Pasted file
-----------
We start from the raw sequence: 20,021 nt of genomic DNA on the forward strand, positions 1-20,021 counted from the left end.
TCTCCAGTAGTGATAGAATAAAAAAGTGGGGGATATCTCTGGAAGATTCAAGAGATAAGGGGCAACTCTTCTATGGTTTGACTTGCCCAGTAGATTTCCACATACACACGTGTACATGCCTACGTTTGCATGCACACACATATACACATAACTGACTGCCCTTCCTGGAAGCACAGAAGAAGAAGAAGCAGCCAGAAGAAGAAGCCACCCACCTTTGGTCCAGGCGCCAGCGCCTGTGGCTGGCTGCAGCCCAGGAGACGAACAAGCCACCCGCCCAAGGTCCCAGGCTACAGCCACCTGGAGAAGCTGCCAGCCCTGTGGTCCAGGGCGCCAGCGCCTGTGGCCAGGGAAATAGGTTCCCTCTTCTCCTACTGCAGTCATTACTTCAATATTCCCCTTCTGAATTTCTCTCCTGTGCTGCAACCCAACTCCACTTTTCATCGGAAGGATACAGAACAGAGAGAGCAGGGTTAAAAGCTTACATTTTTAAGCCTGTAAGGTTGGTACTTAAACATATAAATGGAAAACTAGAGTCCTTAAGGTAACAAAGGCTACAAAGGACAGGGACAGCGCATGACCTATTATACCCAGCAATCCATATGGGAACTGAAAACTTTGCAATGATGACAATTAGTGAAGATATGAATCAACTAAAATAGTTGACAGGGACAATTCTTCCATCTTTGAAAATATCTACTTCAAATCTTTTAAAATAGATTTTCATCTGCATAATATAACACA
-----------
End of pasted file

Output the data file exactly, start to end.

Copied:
We start from the raw sequence: 20,021 nt of genomic DNA on the forward strand, positions 1-20,021 counted from the left end.
TCTCCAGTAGTGATAGAATAAAAAAGTGGGGGATATCTCTGGAAGATTCAAGAGATAAGGGGCAACTCTTCTATGGTTTGACTTGCCCAGTAGATTTCCACATACACACGTGTACATGCCTACGTTTGCATGCACACACATATACACATAACTGACTGCCCTTCCTGGAAGCACAGAAGAAGAAGAAGCAGCCAGAAGAAGAAGCCACCCACCTTTGGTCCAGGCGCCAGCGCCTGTGGCTGGCTGCAGCCCAGGAGACGAACAAGCCACCCGCCCAAGGTCCCAGGCTACAGCCACCTGGAGAAGCTGCCAGCCCTGTGGTCCAGGGCGCCAGCGCCTGTGGCCAGGGAAATAGGTTCCCTCTTCTCCTACTGCAGTCATTACTTCAATATTCCCCTTCTGAATTTCTCTCCTGTGCTGCAACCCAACTCCACTTTTCATCGGAAGGATACAGAACAGAGAGAGCAGGGTTAAAAGCTTACATTTTTAAGCCTGTAAGGTTGGTACTTAAACATATAAATGGAAAACTAGAGTCCTTAAGGTAACAAAGGCTACAAAGGACAGGGACAGCGCATGACCTATTATACCCAGCAATCCATATGGGAACTGAAAACTTTGCAATGATGACAATTAGTGAAGATATGAATCAACTAAAATAGTTGACAGGGACAATTCTTCCATCTTTGAAAATATCTACTTCAAATCTTTTAAAATAGATTTTCATCTGCATAATATAACACA